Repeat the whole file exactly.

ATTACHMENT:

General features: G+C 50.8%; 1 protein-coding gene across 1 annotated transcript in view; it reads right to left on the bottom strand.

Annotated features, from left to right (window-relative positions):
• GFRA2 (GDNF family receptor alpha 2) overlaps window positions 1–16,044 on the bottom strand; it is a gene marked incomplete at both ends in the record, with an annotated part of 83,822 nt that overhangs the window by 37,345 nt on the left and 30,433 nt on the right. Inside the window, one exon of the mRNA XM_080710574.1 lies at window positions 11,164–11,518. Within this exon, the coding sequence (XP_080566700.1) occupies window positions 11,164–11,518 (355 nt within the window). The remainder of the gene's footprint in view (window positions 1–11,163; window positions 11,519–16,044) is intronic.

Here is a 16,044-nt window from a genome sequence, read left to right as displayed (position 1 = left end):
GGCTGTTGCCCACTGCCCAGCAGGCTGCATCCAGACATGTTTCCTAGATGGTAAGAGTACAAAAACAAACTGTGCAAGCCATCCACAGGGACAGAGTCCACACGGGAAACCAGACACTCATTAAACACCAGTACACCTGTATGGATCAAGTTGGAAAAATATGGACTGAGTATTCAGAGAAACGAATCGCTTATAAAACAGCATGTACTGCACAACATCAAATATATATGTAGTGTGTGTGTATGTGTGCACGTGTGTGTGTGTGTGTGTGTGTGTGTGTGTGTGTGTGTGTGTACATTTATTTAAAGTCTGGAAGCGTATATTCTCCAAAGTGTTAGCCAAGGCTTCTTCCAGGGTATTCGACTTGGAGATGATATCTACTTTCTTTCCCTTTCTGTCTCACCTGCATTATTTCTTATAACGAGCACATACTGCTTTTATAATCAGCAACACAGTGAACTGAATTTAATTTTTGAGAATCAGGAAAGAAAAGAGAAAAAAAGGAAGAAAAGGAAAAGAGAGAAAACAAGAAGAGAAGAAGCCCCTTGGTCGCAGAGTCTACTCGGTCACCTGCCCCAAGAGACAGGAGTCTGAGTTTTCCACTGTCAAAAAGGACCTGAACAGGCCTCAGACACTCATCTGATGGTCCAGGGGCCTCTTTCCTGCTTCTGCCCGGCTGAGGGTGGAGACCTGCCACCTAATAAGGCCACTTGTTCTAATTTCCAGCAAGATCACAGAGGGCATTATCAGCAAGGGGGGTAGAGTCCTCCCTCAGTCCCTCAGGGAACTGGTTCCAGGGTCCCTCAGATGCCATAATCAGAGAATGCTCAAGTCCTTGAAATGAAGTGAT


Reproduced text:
General features: G+C 50.8%; 1 protein-coding gene across 1 annotated transcript in view; it reads right to left on the bottom strand.

Annotated features, from left to right (window-relative positions):
• GFRA2 (GDNF family receptor alpha 2) overlaps window positions 1–16,044 on the bottom strand; it is a gene marked incomplete at both ends in the record, with an annotated part of 83,822 nt that overhangs the window by 37,345 nt on the left and 30,433 nt on the right. Inside the window, one exon of the mRNA XM_080710574.1 lies at window positions 11,164–11,518. Within this exon, the coding sequence (XP_080566700.1) occupies window positions 11,164–11,518 (355 nt within the window). The remainder of the gene's footprint in view (window positions 1–11,163; window positions 11,519–16,044) is intronic.

Here is a 16,044-nt window from a genome sequence, read left to right as displayed (position 1 = left end):
GGCTGTTGCCCACTGCCCAGCAGGCTGCATCCAGACATGTTTCCTAGATGGTAAGAGTACAAAAACAAACTGTGCAAGCCATCCACAGGGACAGAGTCCACACGGGAAACCAGACACTCATTAAACACCAGTACACCTGTATGGATCAAGTTGGAAAAATATGGACTGAGTATTCAGAGAAACGAATCGCTTATAAAACAGCATGTACTGCACAACATCAAATATATATGTAGTGTGTGTGTATGTGTGCACGTGTGTGTGTGTGTGTGTGTGTGTGTGTGTGTGTGTGTGTGTACATTTATTTAAAGTCTGGAAGCGTATATTCTCCAAAGTGTTAGCCAAGGCTTCTTCCAGGGTATTCGACTTGGAGATGATATCTACTTTCTTTCCCTTTCTGTCTCACCTGCATTATTTCTTATAACGAGCACATACTGCTTTTATAATCAGCAACACAGTGAACTGAATTTAATTTTTGAGAATCAGGAAAGAAAAGAGAAAAAAAGGAAGAAAAGGAAAAGAGAGAAAACAAGAAGAGAAGAAGCCCCTTGGTCGCAGAGTCTACTCGGTCACCTGCCCCAAGAGACAGGAGTCTGAGTTTTCCACTGTCAAAAAGGACCTGAACAGGCCTCAGACACTCATCTGATGGTCCAGGGGCCTCTTTCCTGCTTCTGCCCGGCTGAGGGTGGAGACCTGCCACCTAATAAGGCCACTTGTTCTAATTTCCAGCAAGATCACAGAGGGCATTATCAGCAAGGGGGGTAGAGTCCTCCCTCAGTCCCTCAGGGAACTGGTTCCAGGGTCCCTCAGATGCCATAATCAGAGAATGCTCAAGTCCTTGAAATGAAGTGAT